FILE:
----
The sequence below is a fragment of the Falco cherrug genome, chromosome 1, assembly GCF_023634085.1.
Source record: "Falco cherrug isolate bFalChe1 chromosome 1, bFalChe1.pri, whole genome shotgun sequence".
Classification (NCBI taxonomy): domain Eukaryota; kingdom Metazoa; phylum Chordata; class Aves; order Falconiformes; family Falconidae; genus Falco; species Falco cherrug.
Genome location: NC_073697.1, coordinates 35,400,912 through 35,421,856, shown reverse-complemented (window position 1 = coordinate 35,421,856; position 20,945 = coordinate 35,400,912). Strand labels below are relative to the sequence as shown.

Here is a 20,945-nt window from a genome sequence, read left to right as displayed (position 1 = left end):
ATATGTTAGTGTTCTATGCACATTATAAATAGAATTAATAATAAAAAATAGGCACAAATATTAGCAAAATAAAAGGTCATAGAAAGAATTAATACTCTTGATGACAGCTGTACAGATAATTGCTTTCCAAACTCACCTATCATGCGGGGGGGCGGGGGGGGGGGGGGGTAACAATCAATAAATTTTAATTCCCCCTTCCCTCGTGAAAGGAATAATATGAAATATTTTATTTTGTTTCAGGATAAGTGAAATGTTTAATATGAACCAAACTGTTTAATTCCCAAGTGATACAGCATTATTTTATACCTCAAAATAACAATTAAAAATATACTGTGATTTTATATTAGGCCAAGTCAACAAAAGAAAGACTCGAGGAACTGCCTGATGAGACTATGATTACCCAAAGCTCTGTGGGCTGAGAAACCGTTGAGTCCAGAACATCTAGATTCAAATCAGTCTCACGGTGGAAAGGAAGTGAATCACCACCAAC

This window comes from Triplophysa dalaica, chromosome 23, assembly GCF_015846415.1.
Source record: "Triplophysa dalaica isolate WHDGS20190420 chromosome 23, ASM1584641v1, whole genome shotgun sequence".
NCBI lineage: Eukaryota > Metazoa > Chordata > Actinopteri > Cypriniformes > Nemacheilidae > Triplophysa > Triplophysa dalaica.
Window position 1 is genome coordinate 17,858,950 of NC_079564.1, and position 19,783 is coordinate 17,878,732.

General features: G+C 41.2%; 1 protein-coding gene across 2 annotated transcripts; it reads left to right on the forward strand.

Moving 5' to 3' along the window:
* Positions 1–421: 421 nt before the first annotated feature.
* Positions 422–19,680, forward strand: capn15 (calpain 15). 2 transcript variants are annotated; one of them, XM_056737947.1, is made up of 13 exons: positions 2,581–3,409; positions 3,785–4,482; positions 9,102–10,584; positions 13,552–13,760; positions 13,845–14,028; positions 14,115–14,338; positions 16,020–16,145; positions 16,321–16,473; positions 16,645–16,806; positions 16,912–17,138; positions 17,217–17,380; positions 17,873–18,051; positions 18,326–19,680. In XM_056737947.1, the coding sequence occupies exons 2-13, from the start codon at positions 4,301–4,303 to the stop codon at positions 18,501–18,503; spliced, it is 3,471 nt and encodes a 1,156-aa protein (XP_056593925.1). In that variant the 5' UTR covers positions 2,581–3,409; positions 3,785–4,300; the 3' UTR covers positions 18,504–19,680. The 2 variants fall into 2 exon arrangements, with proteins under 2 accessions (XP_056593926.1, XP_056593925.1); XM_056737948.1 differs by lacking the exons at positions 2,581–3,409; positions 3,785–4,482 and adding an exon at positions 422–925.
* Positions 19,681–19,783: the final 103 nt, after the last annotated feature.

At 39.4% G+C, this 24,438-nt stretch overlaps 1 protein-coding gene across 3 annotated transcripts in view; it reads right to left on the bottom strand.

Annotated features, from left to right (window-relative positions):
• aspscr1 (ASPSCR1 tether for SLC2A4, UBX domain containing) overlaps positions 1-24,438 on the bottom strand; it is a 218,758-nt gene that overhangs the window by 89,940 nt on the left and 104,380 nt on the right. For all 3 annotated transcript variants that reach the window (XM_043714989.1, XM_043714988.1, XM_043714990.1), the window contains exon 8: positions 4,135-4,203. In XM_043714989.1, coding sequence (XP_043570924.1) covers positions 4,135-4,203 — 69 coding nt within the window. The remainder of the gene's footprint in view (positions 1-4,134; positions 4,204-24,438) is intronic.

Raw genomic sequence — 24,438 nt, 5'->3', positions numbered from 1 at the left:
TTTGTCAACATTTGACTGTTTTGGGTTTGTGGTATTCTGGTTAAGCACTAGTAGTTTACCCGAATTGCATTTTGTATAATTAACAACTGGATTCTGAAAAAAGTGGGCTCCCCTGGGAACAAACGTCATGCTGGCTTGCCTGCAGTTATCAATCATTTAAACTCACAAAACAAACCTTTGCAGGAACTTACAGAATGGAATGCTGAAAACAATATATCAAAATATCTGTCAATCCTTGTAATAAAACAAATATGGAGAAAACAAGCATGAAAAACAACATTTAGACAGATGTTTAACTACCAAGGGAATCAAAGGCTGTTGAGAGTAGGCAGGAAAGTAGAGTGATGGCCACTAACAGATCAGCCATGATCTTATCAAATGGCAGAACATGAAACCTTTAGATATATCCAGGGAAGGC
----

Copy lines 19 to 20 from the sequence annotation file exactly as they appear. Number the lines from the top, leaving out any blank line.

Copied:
Raw genomic sequence — 24,438 nt, 5'->3', positions numbered from 1 at the left:
TTTGTCAACATTTGACTGTTTTGGGTTTGTGGTATTCTGGTTAAGCACTAGTAGTTTACCCGAATTGCATTTTGTATAATTAACAACTGGATTCTGAAAAAAGTGGGCTCCCCTGGGAACAAACGTCATGCTGGCTTGCCTGCAGTTATCAATCATTTAAACTCACAAAACAAACCTTTGCAGGAACTTACAGAATGGAATGCTGAAAACAATATATCAAAATATCTGTCAATCCTTGTAATAAAACAAATATGGAGAAAACAAGCATGAAAAACAACATTTAGACAGATGTTTAACTACCAAGGGAATCAAAGGCTGTTGAGAGTAGGCAGGAAAGTAGAGTGATGGCCACTAACAGATCAGCCATGATCTTATCAAATGGCAGAACATGAAACCTTTAGATATATCCAGGGAAGGC